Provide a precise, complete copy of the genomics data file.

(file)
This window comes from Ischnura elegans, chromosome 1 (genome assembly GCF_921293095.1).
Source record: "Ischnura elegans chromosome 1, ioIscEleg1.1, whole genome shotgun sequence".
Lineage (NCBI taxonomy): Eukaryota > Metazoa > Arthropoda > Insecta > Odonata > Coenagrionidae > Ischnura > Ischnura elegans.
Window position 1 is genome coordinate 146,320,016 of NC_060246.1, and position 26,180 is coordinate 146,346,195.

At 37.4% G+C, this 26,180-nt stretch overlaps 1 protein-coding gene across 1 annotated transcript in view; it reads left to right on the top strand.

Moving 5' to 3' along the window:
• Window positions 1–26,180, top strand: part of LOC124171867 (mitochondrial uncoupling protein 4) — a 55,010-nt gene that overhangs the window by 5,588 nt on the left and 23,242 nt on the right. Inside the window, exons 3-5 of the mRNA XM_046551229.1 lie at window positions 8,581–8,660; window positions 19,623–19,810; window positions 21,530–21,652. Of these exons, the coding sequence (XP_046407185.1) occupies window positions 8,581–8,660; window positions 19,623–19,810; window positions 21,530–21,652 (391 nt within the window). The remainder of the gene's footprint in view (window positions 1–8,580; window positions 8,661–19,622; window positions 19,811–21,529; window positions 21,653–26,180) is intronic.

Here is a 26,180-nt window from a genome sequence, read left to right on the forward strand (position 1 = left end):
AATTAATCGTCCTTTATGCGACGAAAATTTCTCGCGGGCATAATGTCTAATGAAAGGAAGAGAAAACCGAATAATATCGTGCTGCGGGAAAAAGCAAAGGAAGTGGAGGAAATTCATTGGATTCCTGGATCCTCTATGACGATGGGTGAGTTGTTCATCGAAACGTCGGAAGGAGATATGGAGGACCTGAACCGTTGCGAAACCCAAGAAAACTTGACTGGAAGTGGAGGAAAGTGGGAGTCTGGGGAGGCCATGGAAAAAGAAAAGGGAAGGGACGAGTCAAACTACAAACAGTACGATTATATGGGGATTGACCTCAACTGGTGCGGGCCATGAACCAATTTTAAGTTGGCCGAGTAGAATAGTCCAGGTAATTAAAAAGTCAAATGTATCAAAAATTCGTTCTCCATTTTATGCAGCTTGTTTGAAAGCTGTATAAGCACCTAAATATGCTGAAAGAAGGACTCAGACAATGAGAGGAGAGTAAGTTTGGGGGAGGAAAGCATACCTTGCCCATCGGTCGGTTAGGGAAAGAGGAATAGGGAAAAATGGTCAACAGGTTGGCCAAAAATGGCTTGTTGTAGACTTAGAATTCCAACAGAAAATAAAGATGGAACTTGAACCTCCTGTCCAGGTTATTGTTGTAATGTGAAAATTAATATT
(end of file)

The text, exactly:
This window comes from Ischnura elegans, chromosome 1 (genome assembly GCF_921293095.1).
Source record: "Ischnura elegans chromosome 1, ioIscEleg1.1, whole genome shotgun sequence".
Lineage (NCBI taxonomy): Eukaryota > Metazoa > Arthropoda > Insecta > Odonata > Coenagrionidae > Ischnura > Ischnura elegans.
Window position 1 is genome coordinate 146,320,016 of NC_060246.1, and position 26,180 is coordinate 146,346,195.

At 37.4% G+C, this 26,180-nt stretch overlaps 1 protein-coding gene across 1 annotated transcript in view; it reads left to right on the top strand.

Moving 5' to 3' along the window:
• Window positions 1–26,180, top strand: part of LOC124171867 (mitochondrial uncoupling protein 4) — a 55,010-nt gene that overhangs the window by 5,588 nt on the left and 23,242 nt on the right. Inside the window, exons 3-5 of the mRNA XM_046551229.1 lie at window positions 8,581–8,660; window positions 19,623–19,810; window positions 21,530–21,652. Of these exons, the coding sequence (XP_046407185.1) occupies window positions 8,581–8,660; window positions 19,623–19,810; window positions 21,530–21,652 (391 nt within the window). The remainder of the gene's footprint in view (window positions 1–8,580; window positions 8,661–19,622; window positions 19,811–21,529; window positions 21,653–26,180) is intronic.

Here is a 26,180-nt window from a genome sequence, read left to right on the forward strand (position 1 = left end):
AATTAATCGTCCTTTATGCGACGAAAATTTCTCGCGGGCATAATGTCTAATGAAAGGAAGAGAAAACCGAATAATATCGTGCTGCGGGAAAAAGCAAAGGAAGTGGAGGAAATTCATTGGATTCCTGGATCCTCTATGACGATGGGTGAGTTGTTCATCGAAACGTCGGAAGGAGATATGGAGGACCTGAACCGTTGCGAAACCCAAGAAAACTTGACTGGAAGTGGAGGAAAGTGGGAGTCTGGGGAGGCCATGGAAAAAGAAAAGGGAAGGGACGAGTCAAACTACAAACAGTACGATTATATGGGGATTGACCTCAACTGGTGCGGGCCATGAACCAATTTTAAGTTGGCCGAGTAGAATAGTCCAGGTAATTAAAAAGTCAAATGTATCAAAAATTCGTTCTCCATTTTATGCAGCTTGTTTGAAAGCTGTATAAGCACCTAAATATGCTGAAAGAAGGACTCAGACAATGAGAGGAGAGTAAGTTTGGGGGAGGAAAGCATACCTTGCCCATCGGTCGGTTAGGGAAAGAGGAATAGGGAAAAATGGTCAACAGGTTGGCCAAAAATGGCTTGTTGTAGACTTAGAATTCCAACAGAAAATAAAGATGGAACTTGAACCTCCTGTCCAGGTTATTGTTGTAATGTGAAAATTAATATT